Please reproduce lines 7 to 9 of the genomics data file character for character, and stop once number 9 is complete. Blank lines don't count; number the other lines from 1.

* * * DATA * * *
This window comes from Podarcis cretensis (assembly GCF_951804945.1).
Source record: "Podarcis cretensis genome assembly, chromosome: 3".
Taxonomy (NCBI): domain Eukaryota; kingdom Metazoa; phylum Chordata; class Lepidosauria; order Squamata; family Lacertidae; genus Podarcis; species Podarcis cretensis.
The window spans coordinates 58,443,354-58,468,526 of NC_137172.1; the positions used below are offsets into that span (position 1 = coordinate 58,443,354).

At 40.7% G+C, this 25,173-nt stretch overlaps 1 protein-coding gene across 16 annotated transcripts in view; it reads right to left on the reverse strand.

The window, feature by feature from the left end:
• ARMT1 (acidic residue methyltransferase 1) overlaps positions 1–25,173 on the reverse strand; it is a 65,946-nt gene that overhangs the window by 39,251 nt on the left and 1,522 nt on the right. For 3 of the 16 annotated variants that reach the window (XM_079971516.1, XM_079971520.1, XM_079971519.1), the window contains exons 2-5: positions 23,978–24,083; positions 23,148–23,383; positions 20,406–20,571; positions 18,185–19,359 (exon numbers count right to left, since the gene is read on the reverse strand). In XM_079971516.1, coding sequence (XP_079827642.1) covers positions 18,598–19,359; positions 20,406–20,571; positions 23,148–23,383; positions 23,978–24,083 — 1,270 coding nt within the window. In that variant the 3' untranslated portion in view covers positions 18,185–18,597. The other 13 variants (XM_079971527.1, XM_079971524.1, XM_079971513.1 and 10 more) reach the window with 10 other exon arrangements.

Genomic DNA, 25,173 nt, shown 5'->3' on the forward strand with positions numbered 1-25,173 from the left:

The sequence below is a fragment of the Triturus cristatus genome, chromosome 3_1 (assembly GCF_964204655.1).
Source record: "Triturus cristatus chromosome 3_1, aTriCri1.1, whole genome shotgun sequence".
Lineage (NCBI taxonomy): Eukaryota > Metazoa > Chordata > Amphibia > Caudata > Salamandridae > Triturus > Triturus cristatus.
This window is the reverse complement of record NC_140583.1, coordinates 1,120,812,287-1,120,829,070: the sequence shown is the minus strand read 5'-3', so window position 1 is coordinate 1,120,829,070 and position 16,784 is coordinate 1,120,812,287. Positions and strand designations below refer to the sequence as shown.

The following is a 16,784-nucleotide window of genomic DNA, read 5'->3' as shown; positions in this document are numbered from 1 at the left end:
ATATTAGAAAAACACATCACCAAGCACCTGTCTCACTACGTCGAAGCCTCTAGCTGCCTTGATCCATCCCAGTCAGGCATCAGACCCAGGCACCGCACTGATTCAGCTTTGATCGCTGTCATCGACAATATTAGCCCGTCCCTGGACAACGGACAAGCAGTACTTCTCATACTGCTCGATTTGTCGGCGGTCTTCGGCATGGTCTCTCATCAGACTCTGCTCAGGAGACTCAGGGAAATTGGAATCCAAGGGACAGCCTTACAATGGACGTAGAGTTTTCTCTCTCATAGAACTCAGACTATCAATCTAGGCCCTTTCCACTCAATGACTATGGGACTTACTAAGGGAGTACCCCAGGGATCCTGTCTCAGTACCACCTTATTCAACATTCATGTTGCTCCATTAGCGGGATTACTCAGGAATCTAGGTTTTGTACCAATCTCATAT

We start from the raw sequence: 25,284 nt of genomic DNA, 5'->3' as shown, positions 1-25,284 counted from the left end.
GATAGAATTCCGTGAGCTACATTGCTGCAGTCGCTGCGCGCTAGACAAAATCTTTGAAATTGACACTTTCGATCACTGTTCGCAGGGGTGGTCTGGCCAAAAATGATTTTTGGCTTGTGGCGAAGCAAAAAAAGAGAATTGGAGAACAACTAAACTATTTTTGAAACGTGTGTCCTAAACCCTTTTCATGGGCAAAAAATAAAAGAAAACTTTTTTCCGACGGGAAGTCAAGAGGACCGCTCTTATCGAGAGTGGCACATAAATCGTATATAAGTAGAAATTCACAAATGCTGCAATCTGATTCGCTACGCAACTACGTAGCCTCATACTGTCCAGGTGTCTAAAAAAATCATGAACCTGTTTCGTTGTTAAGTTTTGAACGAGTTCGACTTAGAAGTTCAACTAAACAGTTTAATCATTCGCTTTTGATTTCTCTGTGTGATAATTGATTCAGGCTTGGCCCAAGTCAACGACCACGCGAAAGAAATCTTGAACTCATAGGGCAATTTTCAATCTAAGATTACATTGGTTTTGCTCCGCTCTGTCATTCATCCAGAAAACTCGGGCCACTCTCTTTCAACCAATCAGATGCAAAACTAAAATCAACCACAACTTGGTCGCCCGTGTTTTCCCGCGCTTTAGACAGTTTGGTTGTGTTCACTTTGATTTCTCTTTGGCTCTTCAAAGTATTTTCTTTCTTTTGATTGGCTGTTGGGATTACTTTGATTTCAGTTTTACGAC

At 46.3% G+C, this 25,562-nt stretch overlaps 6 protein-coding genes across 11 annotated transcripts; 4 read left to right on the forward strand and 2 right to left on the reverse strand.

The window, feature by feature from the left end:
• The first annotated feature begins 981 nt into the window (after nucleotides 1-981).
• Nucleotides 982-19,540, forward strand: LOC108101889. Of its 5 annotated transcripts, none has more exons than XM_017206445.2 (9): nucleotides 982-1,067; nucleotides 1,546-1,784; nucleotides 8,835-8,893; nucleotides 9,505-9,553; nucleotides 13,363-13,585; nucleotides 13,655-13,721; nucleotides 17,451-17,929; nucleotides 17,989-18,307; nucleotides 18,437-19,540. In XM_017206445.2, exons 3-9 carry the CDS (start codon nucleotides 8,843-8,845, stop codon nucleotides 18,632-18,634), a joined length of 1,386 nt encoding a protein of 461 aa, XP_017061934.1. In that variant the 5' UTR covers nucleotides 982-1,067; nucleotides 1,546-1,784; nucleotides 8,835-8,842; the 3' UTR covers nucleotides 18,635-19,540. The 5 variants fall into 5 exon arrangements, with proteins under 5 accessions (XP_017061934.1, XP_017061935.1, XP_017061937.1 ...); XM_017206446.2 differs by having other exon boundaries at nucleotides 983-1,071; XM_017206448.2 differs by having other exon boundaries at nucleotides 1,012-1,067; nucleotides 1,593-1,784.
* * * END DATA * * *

• ARMT1 (acidic residue methyltransferase 1) overlaps positions 1–25,173 on the reverse strand; it is a 65,946-nt gene that overhangs the window by 39,251 nt on the left and 1,522 nt on the right. For 3 of the 16 annotated variants that reach the window (XM_079971516.1, XM_079971520.1, XM_079971519.1), the window contains exons 2-5: positions 23,978–24,083; positions 23,148–23,383; positions 20,406–20,571; positions 18,185–19,359 (exon numbers count right to left, since the gene is read on the reverse strand). In XM_079971516.1, coding sequence (XP_079827642.1) covers positions 18,598–19,359; positions 20,406–20,571; positions 23,148–23,383; positions 23,978–24,083 — 1,270 coding nt within the window. In that variant the 3' untranslated portion in view covers positions 18,185–18,597. The other 13 variants (XM_079971527.1, XM_079971524.1, XM_079971513.1 and 10 more) reach the window with 10 other exon arrangements.

Genomic DNA, 25,173 nt, shown 5'->3' on the forward strand with positions numbered 1-25,173 from the left:

The sequence below is a fragment of the Triturus cristatus genome, chromosome 3_1 (assembly GCF_964204655.1).